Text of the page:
Eye on the future

Updated: 2011-11-04 08:55

By Liu Lu (China Daily)

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Urban village looks to establish a lasting, original presence on global art map

After two decades of rapid growth propelled by sales of oil painting reproductions, Dafen is now reinventing itself as the destination of choice for original art. Part of the reason why Dafen, an urban village in the manufacturing hub of Shenzhen, is looking to shed its tinged

Eye on the future

reputation lies in the intense competition from home and abroad and also to some extent in the growing preference for original artworks among Chinese buyers. "Our aim is to make Dafen the dream place for original artwork by Chinese artists, much on the lines of what Hollywood is to global filmmakers," says Peng Gang, director of the Dafen village administrative office and the curator of the Dafen Museum of Fine Arts.

According to Peng, the endeavor of all future efforts are trained at changing the paintings tagged with labels like "made in Dafen'" to "created in Dafen."

"What this means is more than the change to a single word. Rather it signifies the resolution of an entire village to upgrade its business model by striving for originality," he says.

"Imitation works have made Dafen a world-famous art zone and greatly supported the growth of the local economy. But it is the original paintings that will help Dafen gain a foothold in the high-end international art market in the future," Peng says, adding that many artists have already shifted to creation of original art works.

But what sets Dafen apart from other global art villages is the slew of orderly arranged oil painting workshops and the distinctive artistic atmosphere.

Spread over 405 hectares, the small village already has the reputation of being the largest mass producer of copied oil paintings in the world, and accounts for over 60 percent of the global total trade volume in oil paintings.

"It is not an exaggeration that at least 50 percent of the oil paintings hung on the walls in the United States and Europe are from Dafen," says Zhou Xiaohong, vice-president of the Art Industry Association in Dafen.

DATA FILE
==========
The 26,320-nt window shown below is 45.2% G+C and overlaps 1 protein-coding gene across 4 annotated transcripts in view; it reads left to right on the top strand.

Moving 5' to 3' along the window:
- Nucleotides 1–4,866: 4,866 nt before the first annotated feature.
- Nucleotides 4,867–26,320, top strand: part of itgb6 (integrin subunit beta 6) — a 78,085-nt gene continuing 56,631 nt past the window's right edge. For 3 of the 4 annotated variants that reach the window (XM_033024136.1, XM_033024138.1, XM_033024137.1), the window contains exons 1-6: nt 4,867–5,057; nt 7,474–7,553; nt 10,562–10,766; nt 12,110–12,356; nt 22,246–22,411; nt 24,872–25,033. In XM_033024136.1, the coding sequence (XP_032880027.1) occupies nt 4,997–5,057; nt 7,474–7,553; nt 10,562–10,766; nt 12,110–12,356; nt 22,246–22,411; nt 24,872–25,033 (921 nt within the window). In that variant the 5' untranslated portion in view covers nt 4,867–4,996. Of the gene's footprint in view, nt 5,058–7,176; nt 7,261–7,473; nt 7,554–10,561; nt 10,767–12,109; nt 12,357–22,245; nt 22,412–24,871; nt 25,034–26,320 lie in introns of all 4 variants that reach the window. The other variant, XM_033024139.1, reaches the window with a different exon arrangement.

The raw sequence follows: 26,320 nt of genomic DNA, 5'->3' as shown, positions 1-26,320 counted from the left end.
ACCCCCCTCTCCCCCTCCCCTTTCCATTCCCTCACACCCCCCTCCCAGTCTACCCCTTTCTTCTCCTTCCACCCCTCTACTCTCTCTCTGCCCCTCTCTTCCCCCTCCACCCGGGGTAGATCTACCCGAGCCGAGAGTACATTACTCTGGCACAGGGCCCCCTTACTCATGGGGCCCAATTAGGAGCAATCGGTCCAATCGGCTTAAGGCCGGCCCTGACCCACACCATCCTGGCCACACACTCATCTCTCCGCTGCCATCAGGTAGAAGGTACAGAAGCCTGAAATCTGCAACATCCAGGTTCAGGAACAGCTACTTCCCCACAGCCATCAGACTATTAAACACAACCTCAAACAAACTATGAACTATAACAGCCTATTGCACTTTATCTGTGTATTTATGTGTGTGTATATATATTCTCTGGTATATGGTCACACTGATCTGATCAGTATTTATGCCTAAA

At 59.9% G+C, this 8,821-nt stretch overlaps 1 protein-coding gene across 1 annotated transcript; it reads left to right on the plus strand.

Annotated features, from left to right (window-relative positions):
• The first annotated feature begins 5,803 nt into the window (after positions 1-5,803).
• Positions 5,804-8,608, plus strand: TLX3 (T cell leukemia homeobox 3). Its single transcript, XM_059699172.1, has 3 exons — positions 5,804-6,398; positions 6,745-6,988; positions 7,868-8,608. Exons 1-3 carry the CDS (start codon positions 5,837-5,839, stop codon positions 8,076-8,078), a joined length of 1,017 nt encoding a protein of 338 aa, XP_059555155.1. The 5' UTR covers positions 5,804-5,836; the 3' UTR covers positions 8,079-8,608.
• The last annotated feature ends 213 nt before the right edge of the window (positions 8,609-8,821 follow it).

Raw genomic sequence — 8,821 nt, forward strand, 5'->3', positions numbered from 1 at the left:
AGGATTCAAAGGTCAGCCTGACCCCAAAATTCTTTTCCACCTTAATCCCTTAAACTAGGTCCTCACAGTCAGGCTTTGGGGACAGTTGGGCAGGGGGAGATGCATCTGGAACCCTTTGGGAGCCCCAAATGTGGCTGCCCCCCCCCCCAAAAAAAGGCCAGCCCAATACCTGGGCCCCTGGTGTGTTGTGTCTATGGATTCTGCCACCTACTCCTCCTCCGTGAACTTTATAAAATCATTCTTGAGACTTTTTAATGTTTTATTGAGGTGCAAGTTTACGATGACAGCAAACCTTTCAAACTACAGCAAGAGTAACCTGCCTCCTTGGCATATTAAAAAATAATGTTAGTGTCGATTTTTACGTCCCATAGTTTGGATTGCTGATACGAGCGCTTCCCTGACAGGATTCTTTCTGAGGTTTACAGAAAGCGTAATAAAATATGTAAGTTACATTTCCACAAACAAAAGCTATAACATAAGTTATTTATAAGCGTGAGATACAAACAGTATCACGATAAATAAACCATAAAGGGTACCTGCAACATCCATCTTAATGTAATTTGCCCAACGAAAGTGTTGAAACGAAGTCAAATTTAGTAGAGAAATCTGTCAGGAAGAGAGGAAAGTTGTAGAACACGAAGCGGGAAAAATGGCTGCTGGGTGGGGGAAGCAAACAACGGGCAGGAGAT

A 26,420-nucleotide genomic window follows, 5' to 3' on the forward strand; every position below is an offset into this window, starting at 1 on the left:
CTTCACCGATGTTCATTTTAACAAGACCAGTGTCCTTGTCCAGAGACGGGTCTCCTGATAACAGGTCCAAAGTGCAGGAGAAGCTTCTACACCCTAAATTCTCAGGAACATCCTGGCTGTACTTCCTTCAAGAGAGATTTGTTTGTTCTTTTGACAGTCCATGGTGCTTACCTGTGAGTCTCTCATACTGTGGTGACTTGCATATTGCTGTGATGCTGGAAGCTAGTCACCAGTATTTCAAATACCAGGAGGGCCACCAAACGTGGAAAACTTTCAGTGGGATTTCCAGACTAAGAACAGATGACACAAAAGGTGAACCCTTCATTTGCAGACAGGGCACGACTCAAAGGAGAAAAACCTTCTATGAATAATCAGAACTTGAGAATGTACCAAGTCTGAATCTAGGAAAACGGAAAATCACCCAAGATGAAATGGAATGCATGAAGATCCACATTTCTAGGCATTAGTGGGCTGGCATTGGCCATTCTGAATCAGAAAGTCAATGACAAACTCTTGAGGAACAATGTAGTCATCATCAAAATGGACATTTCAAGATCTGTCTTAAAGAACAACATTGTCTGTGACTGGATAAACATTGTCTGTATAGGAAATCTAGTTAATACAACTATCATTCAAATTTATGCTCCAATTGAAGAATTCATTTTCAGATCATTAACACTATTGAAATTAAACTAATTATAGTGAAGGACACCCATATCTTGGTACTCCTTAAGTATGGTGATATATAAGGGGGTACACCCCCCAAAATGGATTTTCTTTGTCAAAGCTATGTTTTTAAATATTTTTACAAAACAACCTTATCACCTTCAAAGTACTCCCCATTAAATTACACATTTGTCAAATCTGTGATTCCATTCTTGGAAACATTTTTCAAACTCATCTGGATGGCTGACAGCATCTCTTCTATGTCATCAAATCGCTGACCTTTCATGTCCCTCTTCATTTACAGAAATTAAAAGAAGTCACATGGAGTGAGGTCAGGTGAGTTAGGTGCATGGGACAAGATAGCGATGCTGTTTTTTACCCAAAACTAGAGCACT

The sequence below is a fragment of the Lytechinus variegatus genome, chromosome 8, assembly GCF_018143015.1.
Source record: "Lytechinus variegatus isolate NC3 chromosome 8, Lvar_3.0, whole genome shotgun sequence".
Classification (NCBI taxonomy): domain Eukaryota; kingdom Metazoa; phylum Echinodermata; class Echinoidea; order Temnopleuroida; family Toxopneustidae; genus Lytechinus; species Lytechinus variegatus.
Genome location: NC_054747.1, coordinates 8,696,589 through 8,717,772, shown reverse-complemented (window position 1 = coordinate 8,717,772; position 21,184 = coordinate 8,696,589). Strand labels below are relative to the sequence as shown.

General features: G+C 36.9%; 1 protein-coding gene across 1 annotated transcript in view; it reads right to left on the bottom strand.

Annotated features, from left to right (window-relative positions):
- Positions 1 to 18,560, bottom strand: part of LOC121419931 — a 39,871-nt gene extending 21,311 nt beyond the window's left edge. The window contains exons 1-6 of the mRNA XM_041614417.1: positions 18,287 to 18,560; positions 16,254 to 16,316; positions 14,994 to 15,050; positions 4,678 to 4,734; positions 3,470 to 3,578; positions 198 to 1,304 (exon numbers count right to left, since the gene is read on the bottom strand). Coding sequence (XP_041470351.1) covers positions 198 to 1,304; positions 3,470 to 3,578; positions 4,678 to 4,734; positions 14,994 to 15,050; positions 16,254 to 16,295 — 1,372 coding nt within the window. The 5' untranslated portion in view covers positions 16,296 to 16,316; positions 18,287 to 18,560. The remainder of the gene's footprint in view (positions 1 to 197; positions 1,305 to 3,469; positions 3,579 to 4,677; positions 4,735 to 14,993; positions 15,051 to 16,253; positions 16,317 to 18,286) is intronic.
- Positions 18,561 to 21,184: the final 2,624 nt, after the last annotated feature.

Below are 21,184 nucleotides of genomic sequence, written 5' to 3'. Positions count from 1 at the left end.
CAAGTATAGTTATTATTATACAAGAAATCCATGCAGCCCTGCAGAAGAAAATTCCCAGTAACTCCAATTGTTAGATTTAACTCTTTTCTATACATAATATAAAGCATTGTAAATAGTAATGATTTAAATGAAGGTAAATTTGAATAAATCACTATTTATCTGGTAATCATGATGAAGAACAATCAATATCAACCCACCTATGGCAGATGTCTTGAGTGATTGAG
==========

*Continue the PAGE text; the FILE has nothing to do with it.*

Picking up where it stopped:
As one of the first artists in Dafen, Zhou has witnessed the dramatic transformation of the village from a poor fishing hamlet inhabited by about 300 people in the late 1980s to the world's leading oil painting manufacturing hub, which now boasts more than 6,000 painters and 1,100 art galleries, studios, and art-related businesses.

Eye on the future

Dafen village in Shenzhen is home to more than 6,000 painters and 1,100 art galleries, studios and other art-related businesses. [Provided to China Daily]

According to the Shenzhen statistics bureau, the output value of Dafen's oil painting business was 3.5 billion yuan ($550 million, 400 million euros) in 2010, and it is likely to surpass the 4-billion-yuan mark this year.

"Dafen's emergence as a huge art cluster has helped Shenzhen, China's first special economic zone, to shed the tag of a 'cultural desert'," Zhou says.

According to Zhou, artists in Dafen are not unduly worried about copyright infringements, because almost all the copied masterpieces are drawn by famous artists who died 50 years ago and hence do not enjoy any copyright protection. But there are also some new and famous artists who are willing to be imitated, as it is a sure-fire way of improving visibility.

With the ability to efficiently produce copies of original paintings in bulk and its proximity to Hong Kong, the replication business developed at a surprising speed in Dafen. Oil paintings from Dafen have enjoyed success in the US and Europe because of their high quality and affordable prices.

Undoubtedly the best-seller in Dafen is the replica of Mona Lisa. A fast painter can draw up to seven or eight copies a day. A reproduction of Da Vinci's enigmatic lady costs just 200 yuan at a wholesaler in Dafen, but commands prices of over $2,000 (1,463 euros) in a US gallery, says Zeng Qunce, 42, a veteran artist from Dafen.

Eye on the future
Reproductions make Dafen the world's largest mass producer of oil paintings. [Liu Lu / China Daily] 

"Although drawing replicas is easier than original ones, it means we stay at the bottom of the supply chain and hence are most vulnerable to market wobbles," Zeng says. He worked as a copy worker for many years but started his own creations in 2008.

Before 2008, 90 percent of the imitation works in Zeng's shop were sold to art dealers from the US and Europe.

"Hotels and house owners in the US and Europe were the largest consumers in Dafen before the global financial crisis."

But with overseas orders plummeting, many like Zeng have been forced to scout for better prospects in the domestic markets.

"With the rapid improvement in living standards, domestic demand for oil paintings has been rapidly rising in recent years. But unlike Westerners, Chinese buyers are not too keen on copies of masterpieces," Zeng says.

"My abstract-styled oil paintings are extremely popular among Chinese buyers, and I draw on average 100 such paintings every year," he says.

Zeng says that sales proceeds from the 100 paintings match up to sales of over 1,000 Mona Lisa copies at a US gallery. "Domestic sales account for over 40 percent of the total turnover," Zeng says.

Aside from the economic benefits, Zeng says original artworks also give an experience of having accomplished something. In the past few years, several of his original artworks have been displayed at prominent art exhibitions in China and Europe, thereby boosting his popularity.

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